Radical inequalities in wealth and assets will diminish life expectancies through poverty and an under-resourced and undermined welfare system. Death on the Instalment Plan, as Louis-Ferdinand Céline put it after the Great Depression awaits for many of us. So in the medium term a mass extinction seems unlikely. More likely there will be significant population culls as a cost-benefit analysis to human life is applied.

A crucial consideration, flagged in detail by John Gray, is that the top soil on which agriculture rests is being rapidly eroded. Furthermore, of even greater concern perhaps, is that chemical inputs into agriculture are wreaking havoc with natural ecosystems.

Gray has previously argued in favour of an alliance between moderate conservatism and the green agenda, conserving venerable institutions while enhancing environmental and civic health. This is a variant on sustainable growth or development. Unfortunately, this admirable ideal appears to have little chance of success in the real world of power and money.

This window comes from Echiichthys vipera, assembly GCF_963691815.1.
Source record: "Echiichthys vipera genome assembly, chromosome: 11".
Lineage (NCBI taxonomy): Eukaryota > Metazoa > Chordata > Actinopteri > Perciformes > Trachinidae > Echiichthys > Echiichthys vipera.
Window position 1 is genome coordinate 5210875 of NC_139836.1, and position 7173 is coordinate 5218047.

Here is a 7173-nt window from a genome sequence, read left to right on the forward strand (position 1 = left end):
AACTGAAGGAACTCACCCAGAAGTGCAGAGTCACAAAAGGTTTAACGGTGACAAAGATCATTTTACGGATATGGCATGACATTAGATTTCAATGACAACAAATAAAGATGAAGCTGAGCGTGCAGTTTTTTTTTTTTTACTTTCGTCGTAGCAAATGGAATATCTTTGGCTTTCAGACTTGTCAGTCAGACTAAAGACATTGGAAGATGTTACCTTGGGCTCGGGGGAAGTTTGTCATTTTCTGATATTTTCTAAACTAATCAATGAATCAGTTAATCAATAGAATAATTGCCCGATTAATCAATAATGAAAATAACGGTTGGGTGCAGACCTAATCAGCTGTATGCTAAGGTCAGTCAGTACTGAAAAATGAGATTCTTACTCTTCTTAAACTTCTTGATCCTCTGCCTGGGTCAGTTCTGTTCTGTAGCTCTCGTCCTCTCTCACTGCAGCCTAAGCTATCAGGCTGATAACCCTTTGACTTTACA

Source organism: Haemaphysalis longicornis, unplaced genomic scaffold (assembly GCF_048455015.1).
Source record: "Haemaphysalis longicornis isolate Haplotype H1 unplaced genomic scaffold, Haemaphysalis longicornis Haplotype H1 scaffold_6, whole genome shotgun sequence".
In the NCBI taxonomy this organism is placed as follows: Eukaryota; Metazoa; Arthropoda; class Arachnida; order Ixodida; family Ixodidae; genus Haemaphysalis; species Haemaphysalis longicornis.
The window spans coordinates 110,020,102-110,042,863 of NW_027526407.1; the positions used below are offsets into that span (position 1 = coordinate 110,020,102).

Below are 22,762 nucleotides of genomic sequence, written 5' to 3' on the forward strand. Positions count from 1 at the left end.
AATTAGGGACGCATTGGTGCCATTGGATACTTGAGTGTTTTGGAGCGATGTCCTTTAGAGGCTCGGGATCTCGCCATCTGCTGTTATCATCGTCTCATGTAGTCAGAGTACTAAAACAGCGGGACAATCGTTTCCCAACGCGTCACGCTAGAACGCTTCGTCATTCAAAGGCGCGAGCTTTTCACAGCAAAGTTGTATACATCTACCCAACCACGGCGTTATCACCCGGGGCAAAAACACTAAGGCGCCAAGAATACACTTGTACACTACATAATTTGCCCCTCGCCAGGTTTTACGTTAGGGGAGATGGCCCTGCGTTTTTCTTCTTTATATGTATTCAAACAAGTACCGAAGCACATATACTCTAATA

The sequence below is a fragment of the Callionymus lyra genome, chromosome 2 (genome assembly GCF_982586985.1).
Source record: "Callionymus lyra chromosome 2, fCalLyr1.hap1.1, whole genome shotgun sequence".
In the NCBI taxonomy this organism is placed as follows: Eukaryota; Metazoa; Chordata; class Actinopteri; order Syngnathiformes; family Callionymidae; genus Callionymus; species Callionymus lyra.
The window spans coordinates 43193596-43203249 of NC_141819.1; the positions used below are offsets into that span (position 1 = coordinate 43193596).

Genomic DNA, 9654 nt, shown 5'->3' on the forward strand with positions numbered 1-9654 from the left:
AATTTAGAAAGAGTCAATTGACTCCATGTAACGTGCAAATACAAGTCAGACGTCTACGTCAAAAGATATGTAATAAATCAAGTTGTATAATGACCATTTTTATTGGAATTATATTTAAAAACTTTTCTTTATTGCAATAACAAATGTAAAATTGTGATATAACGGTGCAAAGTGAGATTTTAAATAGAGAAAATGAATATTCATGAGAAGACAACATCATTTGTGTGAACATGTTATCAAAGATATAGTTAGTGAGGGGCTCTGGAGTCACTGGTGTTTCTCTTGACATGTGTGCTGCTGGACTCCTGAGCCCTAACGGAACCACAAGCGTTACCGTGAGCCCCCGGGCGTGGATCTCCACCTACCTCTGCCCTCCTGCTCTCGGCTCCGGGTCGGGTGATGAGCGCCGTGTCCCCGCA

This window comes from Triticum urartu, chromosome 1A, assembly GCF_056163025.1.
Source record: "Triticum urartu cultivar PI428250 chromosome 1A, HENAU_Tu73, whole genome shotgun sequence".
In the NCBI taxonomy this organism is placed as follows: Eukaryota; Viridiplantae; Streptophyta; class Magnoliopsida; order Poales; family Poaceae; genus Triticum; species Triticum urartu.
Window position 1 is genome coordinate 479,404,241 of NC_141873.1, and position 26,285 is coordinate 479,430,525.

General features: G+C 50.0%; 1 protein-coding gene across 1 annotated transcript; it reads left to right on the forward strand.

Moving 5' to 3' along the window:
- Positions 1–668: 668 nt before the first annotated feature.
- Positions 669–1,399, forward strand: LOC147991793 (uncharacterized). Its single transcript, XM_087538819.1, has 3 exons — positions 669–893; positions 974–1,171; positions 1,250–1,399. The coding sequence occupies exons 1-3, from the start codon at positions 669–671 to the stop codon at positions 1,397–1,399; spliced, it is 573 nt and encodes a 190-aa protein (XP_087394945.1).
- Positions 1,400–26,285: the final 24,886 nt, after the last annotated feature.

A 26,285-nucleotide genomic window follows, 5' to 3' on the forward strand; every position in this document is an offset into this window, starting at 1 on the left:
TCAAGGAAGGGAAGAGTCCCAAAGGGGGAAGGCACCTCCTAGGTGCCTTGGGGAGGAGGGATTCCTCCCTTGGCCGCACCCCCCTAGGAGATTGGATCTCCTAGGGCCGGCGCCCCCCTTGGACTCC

Besides, the post-truth plague has put wind in the sails of climate change denial, as inaccurate and self-serving ideas are peddled by the likes of Michael O’Leary. These are accepted as valid points of view, as part of a misplaced notion of balanced coverage.

The agenda is clear. The far-right prizes its assets and its riches, and prefers to pillage the Earth, rather than protect the planet.

Collapsing Glaciers, Arundhati Roy and Indian Precedent

According to the Geophysical Research Letters the ongoing melting of the glaciers of Antarctica is expected to be exacerbated by the collapse of the greatest canyon on earth: the Denman Glacier. By now the glacier is mostly cut off from the sea due to the level of glacial ice piled inside and atop the ravine.

As the glacier’s edge continues to retreat down the slope, however, warm ocean currents will pour into the canyon, battering bigger and bigger sections of the glacier and gradually turning the Denman trough into a giant bowl of melt water, with nowhere to go. This scenario could have a runaway feedback loop of melt that ultimately returns all of Denman Glacier’s ice to the sea — risking a nearly 5 feet (1.5 m) rise in the planet’s sea level.